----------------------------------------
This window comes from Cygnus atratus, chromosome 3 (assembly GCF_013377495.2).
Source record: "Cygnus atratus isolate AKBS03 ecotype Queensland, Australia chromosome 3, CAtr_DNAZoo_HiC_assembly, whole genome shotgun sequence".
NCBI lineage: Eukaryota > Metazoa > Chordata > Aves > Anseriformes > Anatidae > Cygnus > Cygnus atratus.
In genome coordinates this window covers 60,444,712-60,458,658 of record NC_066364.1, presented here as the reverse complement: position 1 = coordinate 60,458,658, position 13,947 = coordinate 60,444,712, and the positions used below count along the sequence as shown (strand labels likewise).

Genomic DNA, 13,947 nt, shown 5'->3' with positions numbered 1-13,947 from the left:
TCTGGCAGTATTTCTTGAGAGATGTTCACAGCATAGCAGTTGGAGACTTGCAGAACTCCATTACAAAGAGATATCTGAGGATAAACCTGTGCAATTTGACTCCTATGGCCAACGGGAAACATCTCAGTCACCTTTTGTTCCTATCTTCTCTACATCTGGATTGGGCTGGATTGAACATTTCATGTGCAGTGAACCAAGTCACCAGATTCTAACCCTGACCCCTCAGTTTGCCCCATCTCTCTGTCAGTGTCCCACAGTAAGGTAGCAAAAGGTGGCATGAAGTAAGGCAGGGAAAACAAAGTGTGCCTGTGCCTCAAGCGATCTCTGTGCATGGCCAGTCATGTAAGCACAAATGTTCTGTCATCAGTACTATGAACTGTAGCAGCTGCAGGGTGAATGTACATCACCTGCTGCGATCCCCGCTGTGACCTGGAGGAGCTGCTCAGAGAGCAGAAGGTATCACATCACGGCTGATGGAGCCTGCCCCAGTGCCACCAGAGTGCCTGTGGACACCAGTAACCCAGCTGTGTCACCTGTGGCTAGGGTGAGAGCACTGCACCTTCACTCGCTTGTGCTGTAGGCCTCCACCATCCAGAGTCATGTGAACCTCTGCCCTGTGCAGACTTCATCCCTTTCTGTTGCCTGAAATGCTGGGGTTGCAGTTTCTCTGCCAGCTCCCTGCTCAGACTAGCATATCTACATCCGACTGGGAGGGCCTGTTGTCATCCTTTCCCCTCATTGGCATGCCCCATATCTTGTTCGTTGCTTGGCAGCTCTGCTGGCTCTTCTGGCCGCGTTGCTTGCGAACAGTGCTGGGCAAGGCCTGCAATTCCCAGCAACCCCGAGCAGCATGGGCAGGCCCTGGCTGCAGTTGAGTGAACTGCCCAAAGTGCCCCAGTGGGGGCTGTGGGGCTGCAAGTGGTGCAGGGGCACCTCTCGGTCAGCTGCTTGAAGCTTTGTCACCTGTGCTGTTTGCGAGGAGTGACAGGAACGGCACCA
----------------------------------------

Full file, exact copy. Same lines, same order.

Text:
This window comes from Cygnus atratus, chromosome 3 (assembly GCF_013377495.2).
Source record: "Cygnus atratus isolate AKBS03 ecotype Queensland, Australia chromosome 3, CAtr_DNAZoo_HiC_assembly, whole genome shotgun sequence".
NCBI lineage: Eukaryota > Metazoa > Chordata > Aves > Anseriformes > Anatidae > Cygnus > Cygnus atratus.
In genome coordinates this window covers 60,444,712-60,458,658 of record NC_066364.1, presented here as the reverse complement: position 1 = coordinate 60,458,658, position 13,947 = coordinate 60,444,712, and the positions used below count along the sequence as shown (strand labels likewise).

Genomic DNA, 13,947 nt, shown 5'->3' with positions numbered 1-13,947 from the left:
TCTGGCAGTATTTCTTGAGAGATGTTCACAGCATAGCAGTTGGAGACTTGCAGAACTCCATTACAAAGAGATATCTGAGGATAAACCTGTGCAATTTGACTCCTATGGCCAACGGGAAACATCTCAGTCACCTTTTGTTCCTATCTTCTCTACATCTGGATTGGGCTGGATTGAACATTTCATGTGCAGTGAACCAAGTCACCAGATTCTAACCCTGACCCCTCAGTTTGCCCCATCTCTCTGTCAGTGTCCCACAGTAAGGTAGCAAAAGGTGGCATGAAGTAAGGCAGGGAAAACAAAGTGTGCCTGTGCCTCAAGCGATCTCTGTGCATGGCCAGTCATGTAAGCACAAATGTTCTGTCATCAGTACTATGAACTGTAGCAGCTGCAGGGTGAATGTACATCACCTGCTGCGATCCCCGCTGTGACCTGGAGGAGCTGCTCAGAGAGCAGAAGGTATCACATCACGGCTGATGGAGCCTGCCCCAGTGCCACCAGAGTGCCTGTGGACACCAGTAACCCAGCTGTGTCACCTGTGGCTAGGGTGAGAGCACTGCACCTTCACTCGCTTGTGCTGTAGGCCTCCACCATCCAGAGTCATGTGAACCTCTGCCCTGTGCAGACTTCATCCCTTTCTGTTGCCTGAAATGCTGGGGTTGCAGTTTCTCTGCCAGCTCCCTGCTCAGACTAGCATATCTACATCCGACTGGGAGGGCCTGTTGTCATCCTTTCCCCTCATTGGCATGCCCCATATCTTGTTCGTTGCTTGGCAGCTCTGCTGGCTCTTCTGGCCGCGTTGCTTGCGAACAGTGCTGGGCAAGGCCTGCAATTCCCAGCAACCCCGAGCAGCATGGGCAGGCCCTGGCTGCAGTTGAGTGAACTGCCCAAAGTGCCCCAGTGGGGGCTGTGGGGCTGCAAGTGGTGCAGGGGCACCTCTCGGTCAGCTGCTTGAAGCTTTGTCACCTGTGCTGTTTGCGAGGAGTGACAGGAACGGCACCA